BRUCKNER: Symphony No. 9 in D Minor
Minnesota Orchestra/Stanislaw Skrowaczewski, cond.
Reference Recordings RR-81 (DDD) (F) TT: 59:37

Checking out the recording dates on those Bruckner symphonies that Skrowaczewski has conducted for Arte Nova with the Radio Orchestra in Saarbrücken, this Ninth from Minneapolis is the most recent installment in a nearly-complete series. Only Nos. 0 and 2 are yet to come. "Prof. Johnson's" sonic set-up uses hand-crafted microphones -- an ambience not only cherished but demanded by RR's audiophile clientele. Happy to report, the result here suggests an actual concert hall with the orchestra conventionally seated, on a stage, inside a shell, perhaps under reflecting panels.

This doesn't sound to me like the Minneapolis Orchestra Hall that Marc Aubort and Joanna Nickrenz recorded during the orchestra's Vox years, or that James Mallison and Jack Renner reproduced for Telarc. But at least (at last?) it is a real-world venue, not an etheric space around the players -- above, below, and on all sides -- which is the effect I hear in the "Professor's" recordings of Eiji Oue and the orchestra.

Bruckner benefits proportionately. Beyond that, Skrowaczewski has nailed down his credentials as perhaps the most intelligent, architecturally sensitive, expressively sympathetic, non-Teutonic Brucknerian since the birth of Günter Wand. Sometimes Claudio Abbado will pull abreast, and for a lap or two even move ahead. But Skrowaczewski is unflappable without resembling the emotionally reticent maestro of the '50s and '60s.

The man has grown vastly in musical stature, reminding one of Reiner's or Ormandy's steady growth (to cite randomly, though there aren't a lot of candidates to chose from in the Postwar-2 period). He hasn't succumbed to the faux- Furtwänglerisms of many who surround him today -- conductors who equate slowness with depth of feeling, while favoring weighty sonorities equivalent to a tablespoon of mayo on a prawn. At least when the late Karajan did this it was a tablespoonful on a whole plate of prawns.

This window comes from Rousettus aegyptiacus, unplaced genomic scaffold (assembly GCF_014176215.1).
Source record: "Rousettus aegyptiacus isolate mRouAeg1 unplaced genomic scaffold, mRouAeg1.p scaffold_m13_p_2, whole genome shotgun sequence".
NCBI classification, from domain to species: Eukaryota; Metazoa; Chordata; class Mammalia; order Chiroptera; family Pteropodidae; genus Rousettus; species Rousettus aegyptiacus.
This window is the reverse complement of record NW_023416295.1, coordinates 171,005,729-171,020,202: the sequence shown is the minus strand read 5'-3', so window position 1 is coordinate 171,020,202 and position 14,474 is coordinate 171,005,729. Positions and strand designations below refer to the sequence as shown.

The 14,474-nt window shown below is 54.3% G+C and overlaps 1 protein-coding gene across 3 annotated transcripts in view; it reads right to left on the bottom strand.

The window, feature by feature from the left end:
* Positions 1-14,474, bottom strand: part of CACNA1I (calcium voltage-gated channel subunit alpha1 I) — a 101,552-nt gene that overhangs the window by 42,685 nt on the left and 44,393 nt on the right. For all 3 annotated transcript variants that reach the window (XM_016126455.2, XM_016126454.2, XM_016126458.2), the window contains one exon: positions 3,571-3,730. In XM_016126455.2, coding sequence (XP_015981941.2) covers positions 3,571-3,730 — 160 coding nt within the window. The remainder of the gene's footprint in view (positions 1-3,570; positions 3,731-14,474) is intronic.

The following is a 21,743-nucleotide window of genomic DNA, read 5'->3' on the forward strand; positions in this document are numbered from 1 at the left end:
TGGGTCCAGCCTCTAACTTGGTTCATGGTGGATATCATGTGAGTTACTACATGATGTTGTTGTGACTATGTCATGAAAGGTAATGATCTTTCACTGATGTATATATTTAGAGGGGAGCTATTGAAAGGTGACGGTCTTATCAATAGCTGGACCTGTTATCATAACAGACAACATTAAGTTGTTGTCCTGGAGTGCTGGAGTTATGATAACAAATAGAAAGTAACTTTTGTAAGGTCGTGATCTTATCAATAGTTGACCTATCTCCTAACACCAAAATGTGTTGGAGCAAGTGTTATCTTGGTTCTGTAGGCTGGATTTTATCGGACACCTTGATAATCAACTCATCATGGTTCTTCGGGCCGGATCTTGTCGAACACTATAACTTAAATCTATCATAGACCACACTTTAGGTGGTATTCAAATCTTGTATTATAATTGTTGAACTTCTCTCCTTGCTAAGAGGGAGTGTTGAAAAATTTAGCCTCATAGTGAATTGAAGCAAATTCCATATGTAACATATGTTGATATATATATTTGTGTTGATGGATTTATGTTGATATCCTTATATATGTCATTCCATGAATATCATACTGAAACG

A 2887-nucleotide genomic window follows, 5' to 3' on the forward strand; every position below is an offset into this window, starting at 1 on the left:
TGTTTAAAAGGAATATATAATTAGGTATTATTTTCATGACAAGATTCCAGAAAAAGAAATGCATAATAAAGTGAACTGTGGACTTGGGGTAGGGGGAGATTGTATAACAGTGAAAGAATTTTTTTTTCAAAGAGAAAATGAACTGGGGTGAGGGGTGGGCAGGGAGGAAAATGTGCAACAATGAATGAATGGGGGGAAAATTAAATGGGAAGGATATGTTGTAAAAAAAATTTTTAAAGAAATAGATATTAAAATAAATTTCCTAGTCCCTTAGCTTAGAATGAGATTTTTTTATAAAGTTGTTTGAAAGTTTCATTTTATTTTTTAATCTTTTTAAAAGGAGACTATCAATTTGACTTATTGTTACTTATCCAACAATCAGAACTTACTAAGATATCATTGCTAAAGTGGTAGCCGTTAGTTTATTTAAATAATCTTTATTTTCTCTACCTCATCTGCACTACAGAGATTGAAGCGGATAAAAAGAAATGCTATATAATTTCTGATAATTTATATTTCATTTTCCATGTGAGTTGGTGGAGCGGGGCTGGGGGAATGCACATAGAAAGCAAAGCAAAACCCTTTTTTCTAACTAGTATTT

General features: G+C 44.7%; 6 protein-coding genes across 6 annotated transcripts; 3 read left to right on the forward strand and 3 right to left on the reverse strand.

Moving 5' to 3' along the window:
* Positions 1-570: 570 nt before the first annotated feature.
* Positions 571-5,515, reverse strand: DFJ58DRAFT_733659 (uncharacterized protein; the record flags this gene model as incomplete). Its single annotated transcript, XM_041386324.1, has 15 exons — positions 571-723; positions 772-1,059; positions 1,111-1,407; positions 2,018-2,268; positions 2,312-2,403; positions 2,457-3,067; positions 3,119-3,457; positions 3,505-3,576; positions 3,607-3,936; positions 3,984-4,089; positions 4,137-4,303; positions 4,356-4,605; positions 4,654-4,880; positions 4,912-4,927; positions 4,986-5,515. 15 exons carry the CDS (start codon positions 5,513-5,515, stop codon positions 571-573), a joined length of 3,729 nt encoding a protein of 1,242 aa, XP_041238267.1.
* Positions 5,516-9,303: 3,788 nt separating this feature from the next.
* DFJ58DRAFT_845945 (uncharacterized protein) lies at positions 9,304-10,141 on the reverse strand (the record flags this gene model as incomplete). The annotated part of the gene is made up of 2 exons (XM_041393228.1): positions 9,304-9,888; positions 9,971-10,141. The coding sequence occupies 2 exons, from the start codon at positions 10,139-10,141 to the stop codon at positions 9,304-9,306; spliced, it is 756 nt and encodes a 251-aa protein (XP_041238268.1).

Skrowaczewski doesn't let Bruckner swoon, or simper, or say his rosary repeatedly. The sick old man who didn't get to finish the Ninth -- because sycophants nagged him to edit almost everything back to Symphonies 1 and 2 -- emerges here as a stoically dignified personality. The Scherzo is waspish but not a battering ram as some have made it, while the terminal Adagio expresses pain without whimpering. Interestingly, comparing Wand's Cologne Radio tempi on EMI, the older man took 24:01, 10:26 and 23:40 for the work's three completed movements. Skrowaczewski begins with 22:54 in the Feierlich, Misterioso first movement, follows with 10:14 in the Scherzo, but lets the finale play for 26:22 without losing muscle tone, musical purpose, or his sense of direction.

It is the ineffable conclusion to a performance as noble in its lucidity as any since the mono era, before everyone tried to bulk up themselves as well as Bruckner. Do hear it, even if, like me, the composer is an acquired taste for limited occasions.

R.D. (Oct. 1999)